(b) It is an affirmative defense to prosecution under this section that:
(i) The entry was made because of a mistake of fact or to preserve life or property in an emergency;
(ii) The enclosure was abandoned;
(iii) The enclosure was at the time open to the public and the person complied with all lawful conditions imposed on access to or remaining in the enclosure; or
(iv) The person reasonably believed that the owner of the enclosure, or other person empowered to license access to the enclosure, would have authorized him to enter.
(c) Criminal entry is a misdemeanor punishable by imprisonment for not more than six (6) months, a fine of not more than seven hundred fifty dollars ($750.00), or both.
Can You Take Someone to Court for Trespassing?
Yes, you can. If someone is a flagrant trespasser, a repeat offender, or is trespassing with the intention of harassing, threatening, or stalking you then you definitely have a case for hauling them into court.
Similarly, any trespasser who causes damage to fencing, land, or any other property during the course of their trespassing, or who just substantially violates your privacy or right to quiet domain, might likewise find themselves the target of a lawsuit.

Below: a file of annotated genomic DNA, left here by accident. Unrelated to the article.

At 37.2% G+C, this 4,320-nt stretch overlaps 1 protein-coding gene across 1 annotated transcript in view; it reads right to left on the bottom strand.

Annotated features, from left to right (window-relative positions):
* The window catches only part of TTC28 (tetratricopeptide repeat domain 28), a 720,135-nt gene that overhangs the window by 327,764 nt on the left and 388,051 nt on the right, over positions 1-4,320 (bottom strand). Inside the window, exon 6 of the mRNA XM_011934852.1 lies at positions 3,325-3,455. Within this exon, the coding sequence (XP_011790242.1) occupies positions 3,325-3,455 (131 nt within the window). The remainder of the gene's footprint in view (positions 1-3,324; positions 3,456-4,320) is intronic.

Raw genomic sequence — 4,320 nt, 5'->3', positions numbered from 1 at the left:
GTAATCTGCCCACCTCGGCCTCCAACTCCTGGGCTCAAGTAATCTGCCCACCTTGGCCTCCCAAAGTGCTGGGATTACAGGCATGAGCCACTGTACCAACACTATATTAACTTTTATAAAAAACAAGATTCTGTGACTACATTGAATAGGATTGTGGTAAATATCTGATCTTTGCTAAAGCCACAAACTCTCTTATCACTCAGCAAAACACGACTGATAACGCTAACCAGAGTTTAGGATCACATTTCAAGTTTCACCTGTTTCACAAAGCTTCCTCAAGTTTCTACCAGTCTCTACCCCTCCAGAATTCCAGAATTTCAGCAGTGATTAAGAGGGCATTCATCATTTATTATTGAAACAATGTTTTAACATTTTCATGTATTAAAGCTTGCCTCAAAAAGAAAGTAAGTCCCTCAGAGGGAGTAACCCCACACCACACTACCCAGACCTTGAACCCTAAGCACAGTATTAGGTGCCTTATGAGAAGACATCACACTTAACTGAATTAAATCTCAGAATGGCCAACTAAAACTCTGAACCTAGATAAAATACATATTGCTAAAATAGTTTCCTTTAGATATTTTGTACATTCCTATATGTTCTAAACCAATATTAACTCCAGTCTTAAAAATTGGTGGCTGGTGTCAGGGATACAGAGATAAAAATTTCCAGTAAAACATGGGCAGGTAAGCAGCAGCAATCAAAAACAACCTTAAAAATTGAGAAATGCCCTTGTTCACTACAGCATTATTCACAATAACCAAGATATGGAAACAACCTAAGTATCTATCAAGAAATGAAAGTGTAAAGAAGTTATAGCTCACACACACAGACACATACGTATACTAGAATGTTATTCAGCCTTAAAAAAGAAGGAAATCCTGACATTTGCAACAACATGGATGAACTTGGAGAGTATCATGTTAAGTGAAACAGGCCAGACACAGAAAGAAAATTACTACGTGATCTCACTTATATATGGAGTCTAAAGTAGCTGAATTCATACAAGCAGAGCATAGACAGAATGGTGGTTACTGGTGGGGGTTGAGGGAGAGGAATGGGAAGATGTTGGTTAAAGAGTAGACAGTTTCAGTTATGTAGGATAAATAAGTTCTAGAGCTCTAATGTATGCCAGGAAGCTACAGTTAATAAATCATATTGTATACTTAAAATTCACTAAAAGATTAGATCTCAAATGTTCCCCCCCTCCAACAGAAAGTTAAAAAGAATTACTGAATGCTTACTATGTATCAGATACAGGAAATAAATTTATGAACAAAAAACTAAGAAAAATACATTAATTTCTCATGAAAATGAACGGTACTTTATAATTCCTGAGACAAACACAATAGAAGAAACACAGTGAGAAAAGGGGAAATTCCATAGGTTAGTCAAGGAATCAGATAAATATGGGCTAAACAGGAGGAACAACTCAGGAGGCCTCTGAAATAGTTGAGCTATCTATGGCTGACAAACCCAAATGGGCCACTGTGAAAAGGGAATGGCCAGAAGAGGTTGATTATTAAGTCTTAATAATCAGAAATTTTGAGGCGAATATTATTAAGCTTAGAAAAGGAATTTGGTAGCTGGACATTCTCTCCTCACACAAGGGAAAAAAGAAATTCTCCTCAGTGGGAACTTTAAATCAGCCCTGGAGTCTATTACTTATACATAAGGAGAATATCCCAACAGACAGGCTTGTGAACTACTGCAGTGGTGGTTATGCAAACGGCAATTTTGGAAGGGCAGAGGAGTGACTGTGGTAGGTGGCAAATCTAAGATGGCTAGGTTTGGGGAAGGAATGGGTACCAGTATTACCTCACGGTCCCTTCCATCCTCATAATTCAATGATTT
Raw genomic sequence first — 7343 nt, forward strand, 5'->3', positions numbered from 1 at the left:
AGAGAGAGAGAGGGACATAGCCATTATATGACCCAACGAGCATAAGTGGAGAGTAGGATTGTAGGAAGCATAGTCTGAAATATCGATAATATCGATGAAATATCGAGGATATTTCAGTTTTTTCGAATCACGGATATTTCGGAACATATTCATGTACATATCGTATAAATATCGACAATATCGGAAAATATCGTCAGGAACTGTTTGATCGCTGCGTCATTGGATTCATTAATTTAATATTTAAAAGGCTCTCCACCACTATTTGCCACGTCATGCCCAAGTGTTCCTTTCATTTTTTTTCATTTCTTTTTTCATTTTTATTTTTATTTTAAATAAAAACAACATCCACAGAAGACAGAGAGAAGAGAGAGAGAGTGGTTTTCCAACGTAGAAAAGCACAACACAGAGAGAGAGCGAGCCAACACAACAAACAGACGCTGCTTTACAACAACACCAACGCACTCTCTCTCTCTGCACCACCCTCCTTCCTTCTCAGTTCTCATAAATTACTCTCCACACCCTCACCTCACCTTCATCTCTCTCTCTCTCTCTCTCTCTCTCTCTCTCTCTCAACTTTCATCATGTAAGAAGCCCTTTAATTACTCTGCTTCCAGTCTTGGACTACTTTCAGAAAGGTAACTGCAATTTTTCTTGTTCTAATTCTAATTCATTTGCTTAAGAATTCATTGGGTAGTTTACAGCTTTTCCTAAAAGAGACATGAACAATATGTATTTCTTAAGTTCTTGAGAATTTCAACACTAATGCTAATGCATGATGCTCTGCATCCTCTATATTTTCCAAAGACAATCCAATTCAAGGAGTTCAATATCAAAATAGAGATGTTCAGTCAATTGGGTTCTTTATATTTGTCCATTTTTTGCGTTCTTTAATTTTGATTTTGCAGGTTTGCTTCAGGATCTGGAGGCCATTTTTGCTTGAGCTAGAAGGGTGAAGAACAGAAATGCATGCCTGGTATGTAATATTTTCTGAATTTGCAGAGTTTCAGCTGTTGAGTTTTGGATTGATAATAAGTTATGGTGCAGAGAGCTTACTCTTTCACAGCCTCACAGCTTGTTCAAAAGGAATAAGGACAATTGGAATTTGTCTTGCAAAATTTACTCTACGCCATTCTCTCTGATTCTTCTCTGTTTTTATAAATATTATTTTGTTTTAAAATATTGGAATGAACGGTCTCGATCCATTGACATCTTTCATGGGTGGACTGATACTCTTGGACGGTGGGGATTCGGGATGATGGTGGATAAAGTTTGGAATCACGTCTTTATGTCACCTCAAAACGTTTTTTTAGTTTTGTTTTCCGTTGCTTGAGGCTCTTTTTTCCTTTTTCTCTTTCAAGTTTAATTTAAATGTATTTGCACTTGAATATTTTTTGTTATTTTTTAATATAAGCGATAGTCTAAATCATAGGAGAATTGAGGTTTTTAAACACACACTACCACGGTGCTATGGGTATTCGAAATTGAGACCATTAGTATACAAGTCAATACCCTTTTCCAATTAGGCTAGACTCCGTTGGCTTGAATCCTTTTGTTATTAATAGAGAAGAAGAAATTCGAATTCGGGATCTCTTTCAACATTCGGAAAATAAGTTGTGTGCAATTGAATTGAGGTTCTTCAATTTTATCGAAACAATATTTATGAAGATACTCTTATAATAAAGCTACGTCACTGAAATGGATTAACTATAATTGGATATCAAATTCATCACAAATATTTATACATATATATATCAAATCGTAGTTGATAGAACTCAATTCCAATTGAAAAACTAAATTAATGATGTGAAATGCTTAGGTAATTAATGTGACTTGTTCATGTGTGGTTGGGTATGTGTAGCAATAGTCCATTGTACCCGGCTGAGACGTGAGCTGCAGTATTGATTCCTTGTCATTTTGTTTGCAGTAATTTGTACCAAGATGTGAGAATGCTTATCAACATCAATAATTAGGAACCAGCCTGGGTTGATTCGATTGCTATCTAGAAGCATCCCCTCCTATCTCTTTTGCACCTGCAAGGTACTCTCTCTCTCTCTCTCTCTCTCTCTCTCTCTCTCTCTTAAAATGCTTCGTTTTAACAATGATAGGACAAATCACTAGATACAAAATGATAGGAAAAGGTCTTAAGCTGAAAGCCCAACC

Keep that in mind, too, if you are a hunter, hiker, or anyone else who spends a lot of time working and traveling outdoors so that you don’t accidentally trespass on someone else’s property and wind up in the same situation.
Special Instances of Trespassing in Wyoming
Wyoming has only a few statutes covering trespassing, and fewer covering special instances of trespassing, but one important one is found in 6-3-202, altering landmarks and the penalties for doing so.
In short, anyone who interferes with any marker, installation, monument, or tree that is used to designate the corner or boundary of a parcel of land is facing another stiff misdemeanor charge.
You can read an excerpt from 6-3-202 just below:
6-3-202. Altering landmarks; penalties.
(a) A person is guilty of altering landmarks if, with intent to destroy or deface the mark on a monument, landmark or bearing-tree designating the corner or boundary of a tract of land, he knowingly:
(i) Displaces the monument or landmark;
(ii) Defaces or alters the mark; or
(iii) Breaks, cuts down or removes the monument, landmark or bearing-tree.
(b) Altering landmarks is a misdemeanor punishable by imprisonment for not more than six (6) months, a fine of not more than seven hundred fifty dollars ($750.00), or both.